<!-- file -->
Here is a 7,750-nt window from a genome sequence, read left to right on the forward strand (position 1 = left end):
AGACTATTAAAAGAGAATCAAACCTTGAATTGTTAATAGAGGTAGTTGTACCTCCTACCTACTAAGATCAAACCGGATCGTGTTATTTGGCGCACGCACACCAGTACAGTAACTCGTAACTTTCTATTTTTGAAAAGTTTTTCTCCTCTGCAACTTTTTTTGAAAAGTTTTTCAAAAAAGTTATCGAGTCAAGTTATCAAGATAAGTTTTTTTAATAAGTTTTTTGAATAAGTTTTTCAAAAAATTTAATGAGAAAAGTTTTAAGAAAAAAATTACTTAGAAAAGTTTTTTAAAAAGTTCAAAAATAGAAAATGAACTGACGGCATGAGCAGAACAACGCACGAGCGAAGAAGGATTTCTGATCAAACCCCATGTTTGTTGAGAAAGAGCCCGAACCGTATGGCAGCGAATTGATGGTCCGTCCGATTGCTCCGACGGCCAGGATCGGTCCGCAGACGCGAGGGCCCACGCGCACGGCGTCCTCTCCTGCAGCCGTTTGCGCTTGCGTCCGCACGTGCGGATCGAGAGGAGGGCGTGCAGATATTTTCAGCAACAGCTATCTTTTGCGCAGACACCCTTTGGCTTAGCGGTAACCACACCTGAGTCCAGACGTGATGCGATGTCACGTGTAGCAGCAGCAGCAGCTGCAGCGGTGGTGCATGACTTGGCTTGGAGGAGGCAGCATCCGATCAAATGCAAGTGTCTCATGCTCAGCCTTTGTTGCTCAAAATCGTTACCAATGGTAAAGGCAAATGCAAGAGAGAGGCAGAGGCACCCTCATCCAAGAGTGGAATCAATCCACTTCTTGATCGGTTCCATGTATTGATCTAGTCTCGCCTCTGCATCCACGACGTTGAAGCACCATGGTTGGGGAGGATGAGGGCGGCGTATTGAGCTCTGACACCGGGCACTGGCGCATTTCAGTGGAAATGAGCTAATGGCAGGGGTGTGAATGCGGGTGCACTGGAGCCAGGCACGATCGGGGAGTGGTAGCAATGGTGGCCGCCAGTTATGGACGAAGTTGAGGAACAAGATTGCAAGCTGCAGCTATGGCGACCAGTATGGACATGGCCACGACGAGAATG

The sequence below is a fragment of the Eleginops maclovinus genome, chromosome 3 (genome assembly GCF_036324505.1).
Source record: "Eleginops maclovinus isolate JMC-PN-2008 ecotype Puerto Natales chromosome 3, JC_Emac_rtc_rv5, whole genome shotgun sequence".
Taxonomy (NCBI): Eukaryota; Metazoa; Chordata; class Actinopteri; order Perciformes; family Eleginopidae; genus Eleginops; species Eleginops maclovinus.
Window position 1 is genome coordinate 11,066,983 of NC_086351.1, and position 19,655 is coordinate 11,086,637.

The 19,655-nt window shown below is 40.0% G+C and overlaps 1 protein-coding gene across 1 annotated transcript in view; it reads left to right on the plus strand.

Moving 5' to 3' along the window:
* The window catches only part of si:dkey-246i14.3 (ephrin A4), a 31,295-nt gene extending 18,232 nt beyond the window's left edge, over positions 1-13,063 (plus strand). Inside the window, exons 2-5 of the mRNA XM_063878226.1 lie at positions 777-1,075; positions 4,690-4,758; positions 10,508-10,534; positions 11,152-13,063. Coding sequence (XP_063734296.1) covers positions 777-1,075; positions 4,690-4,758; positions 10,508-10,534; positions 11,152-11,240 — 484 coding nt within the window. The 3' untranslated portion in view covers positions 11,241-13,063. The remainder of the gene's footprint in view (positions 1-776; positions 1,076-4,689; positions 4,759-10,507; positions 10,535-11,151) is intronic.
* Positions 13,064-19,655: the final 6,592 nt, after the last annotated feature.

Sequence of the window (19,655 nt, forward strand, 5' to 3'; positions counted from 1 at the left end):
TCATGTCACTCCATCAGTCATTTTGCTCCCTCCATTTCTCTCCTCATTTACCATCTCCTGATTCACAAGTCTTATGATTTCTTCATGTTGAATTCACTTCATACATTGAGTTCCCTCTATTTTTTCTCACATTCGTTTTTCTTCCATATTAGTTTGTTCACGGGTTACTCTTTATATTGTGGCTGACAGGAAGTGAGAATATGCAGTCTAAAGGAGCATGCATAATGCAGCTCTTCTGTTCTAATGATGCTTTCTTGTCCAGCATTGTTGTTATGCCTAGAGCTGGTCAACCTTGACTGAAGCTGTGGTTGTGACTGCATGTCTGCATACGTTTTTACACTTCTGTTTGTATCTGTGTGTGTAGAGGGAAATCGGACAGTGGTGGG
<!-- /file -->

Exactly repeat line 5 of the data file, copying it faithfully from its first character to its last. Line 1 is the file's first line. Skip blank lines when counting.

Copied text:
Taxonomy (NCBI): Eukaryota; Metazoa; Chordata; class Actinopteri; order Perciformes; family Eleginopidae; genus Eleginops; species Eleginops maclovinus.